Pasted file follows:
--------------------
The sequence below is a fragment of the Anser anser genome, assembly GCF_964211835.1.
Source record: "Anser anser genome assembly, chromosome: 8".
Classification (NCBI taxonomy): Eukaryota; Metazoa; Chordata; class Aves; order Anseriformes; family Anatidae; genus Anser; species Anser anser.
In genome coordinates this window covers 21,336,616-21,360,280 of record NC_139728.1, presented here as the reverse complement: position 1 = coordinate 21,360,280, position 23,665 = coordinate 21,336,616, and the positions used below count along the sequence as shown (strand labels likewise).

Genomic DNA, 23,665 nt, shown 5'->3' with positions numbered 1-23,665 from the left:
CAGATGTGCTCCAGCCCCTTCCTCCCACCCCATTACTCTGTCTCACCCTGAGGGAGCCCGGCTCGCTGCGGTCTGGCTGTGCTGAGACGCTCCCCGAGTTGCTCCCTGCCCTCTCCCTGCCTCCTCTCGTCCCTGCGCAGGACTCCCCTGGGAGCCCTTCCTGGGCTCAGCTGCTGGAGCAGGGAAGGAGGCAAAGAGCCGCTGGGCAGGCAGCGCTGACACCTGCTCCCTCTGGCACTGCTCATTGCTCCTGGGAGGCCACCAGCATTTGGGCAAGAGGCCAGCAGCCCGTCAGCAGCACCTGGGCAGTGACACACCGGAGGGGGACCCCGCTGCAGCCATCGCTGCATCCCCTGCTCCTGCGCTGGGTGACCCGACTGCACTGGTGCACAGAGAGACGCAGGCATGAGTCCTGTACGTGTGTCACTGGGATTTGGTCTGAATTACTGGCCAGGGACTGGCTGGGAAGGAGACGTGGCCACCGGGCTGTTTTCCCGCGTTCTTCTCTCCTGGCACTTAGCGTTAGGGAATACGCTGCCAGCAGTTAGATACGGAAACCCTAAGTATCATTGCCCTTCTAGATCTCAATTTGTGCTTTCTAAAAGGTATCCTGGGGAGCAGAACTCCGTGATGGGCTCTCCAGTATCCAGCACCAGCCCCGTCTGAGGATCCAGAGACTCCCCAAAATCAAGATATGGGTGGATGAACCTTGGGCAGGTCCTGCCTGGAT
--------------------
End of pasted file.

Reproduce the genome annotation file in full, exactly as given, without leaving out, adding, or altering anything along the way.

The sequence below is a fragment of the Anser anser genome, assembly GCF_964211835.1.
Source record: "Anser anser genome assembly, chromosome: 8".
Classification (NCBI taxonomy): Eukaryota; Metazoa; Chordata; class Aves; order Anseriformes; family Anatidae; genus Anser; species Anser anser.
In genome coordinates this window covers 21,336,616-21,360,280 of record NC_139728.1, presented here as the reverse complement: position 1 = coordinate 21,360,280, position 23,665 = coordinate 21,336,616, and the positions used below count along the sequence as shown (strand labels likewise).

Genomic DNA, 23,665 nt, shown 5'->3' with positions numbered 1-23,665 from the left:
CAGATGTGCTCCAGCCCCTTCCTCCCACCCCATTACTCTGTCTCACCCTGAGGGAGCCCGGCTCGCTGCGGTCTGGCTGTGCTGAGACGCTCCCCGAGTTGCTCCCTGCCCTCTCCCTGCCTCCTCTCGTCCCTGCGCAGGACTCCCCTGGGAGCCCTTCCTGGGCTCAGCTGCTGGAGCAGGGAAGGAGGCAAAGAGCCGCTGGGCAGGCAGCGCTGACACCTGCTCCCTCTGGCACTGCTCATTGCTCCTGGGAGGCCACCAGCATTTGGGCAAGAGGCCAGCAGCCCGTCAGCAGCACCTGGGCAGTGACACACCGGAGGGGGACCCCGCTGCAGCCATCGCTGCATCCCCTGCTCCTGCGCTGGGTGACCCGACTGCACTGGTGCACAGAGAGACGCAGGCATGAGTCCTGTACGTGTGTCACTGGGATTTGGTCTGAATTACTGGCCAGGGACTGGCTGGGAAGGAGACGTGGCCACCGGGCTGTTTTCCCGCGTTCTTCTCTCCTGGCACTTAGCGTTAGGGAATACGCTGCCAGCAGTTAGATACGGAAACCCTAAGTATCATTGCCCTTCTAGATCTCAATTTGTGCTTTCTAAAAGGTATCCTGGGGAGCAGAACTCCGTGATGGGCTCTCCAGTATCCAGCACCAGCCCCGTCTGAGGATCCAGAGACTCCCCAAAATCAAGATATGGGTGGATGAACCTTGGGCAGGTCCTGCCTGGAT